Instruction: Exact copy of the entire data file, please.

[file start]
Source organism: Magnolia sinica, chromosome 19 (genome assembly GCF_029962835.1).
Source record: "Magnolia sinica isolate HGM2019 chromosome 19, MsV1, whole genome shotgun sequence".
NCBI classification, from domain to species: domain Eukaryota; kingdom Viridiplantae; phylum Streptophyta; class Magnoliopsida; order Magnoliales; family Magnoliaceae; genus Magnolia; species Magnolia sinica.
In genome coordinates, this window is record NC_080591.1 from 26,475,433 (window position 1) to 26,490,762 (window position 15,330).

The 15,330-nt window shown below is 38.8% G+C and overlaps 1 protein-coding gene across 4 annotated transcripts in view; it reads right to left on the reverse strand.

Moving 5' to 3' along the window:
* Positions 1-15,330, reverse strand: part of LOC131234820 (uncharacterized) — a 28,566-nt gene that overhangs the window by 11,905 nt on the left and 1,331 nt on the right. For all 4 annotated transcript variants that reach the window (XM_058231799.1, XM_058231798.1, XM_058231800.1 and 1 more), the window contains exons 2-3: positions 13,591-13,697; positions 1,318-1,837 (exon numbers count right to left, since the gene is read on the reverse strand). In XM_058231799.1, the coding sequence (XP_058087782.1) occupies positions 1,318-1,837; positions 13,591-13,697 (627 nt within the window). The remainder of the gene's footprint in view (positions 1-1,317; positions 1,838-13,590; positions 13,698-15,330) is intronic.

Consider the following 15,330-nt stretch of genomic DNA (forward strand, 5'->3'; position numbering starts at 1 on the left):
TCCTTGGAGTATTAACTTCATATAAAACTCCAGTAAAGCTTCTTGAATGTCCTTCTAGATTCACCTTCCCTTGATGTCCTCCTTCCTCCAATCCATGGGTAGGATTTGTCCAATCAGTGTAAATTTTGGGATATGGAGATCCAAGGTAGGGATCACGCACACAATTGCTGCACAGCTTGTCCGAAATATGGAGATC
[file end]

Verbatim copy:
Source organism: Magnolia sinica, chromosome 19 (genome assembly GCF_029962835.1).
Source record: "Magnolia sinica isolate HGM2019 chromosome 19, MsV1, whole genome shotgun sequence".
NCBI classification, from domain to species: domain Eukaryota; kingdom Viridiplantae; phylum Streptophyta; class Magnoliopsida; order Magnoliales; family Magnoliaceae; genus Magnolia; species Magnolia sinica.
In genome coordinates, this window is record NC_080591.1 from 26,475,433 (window position 1) to 26,490,762 (window position 15,330).

The 15,330-nt window shown below is 38.8% G+C and overlaps 1 protein-coding gene across 4 annotated transcripts in view; it reads right to left on the reverse strand.

Moving 5' to 3' along the window:
* Positions 1-15,330, reverse strand: part of LOC131234820 (uncharacterized) — a 28,566-nt gene that overhangs the window by 11,905 nt on the left and 1,331 nt on the right. For all 4 annotated transcript variants that reach the window (XM_058231799.1, XM_058231798.1, XM_058231800.1 and 1 more), the window contains exons 2-3: positions 13,591-13,697; positions 1,318-1,837 (exon numbers count right to left, since the gene is read on the reverse strand). In XM_058231799.1, the coding sequence (XP_058087782.1) occupies positions 1,318-1,837; positions 13,591-13,697 (627 nt within the window). The remainder of the gene's footprint in view (positions 1-1,317; positions 1,838-13,590; positions 13,698-15,330) is intronic.

Consider the following 15,330-nt stretch of genomic DNA (forward strand, 5'->3'; position numbering starts at 1 on the left):
TCCTTGGAGTATTAACTTCATATAAAACTCCAGTAAAGCTTCTTGAATGTCCTTCTAGATTCACCTTCCCTTGATGTCCTCCTTCCTCCAATCCATGGGTAGGATTTGTCCAATCAGTGTAAATTTTGGGATATGGAGATCCAAGGTAGGGATCACGCACACAATTGCTGCACAGCTTGTCCGAAATATGGAGATC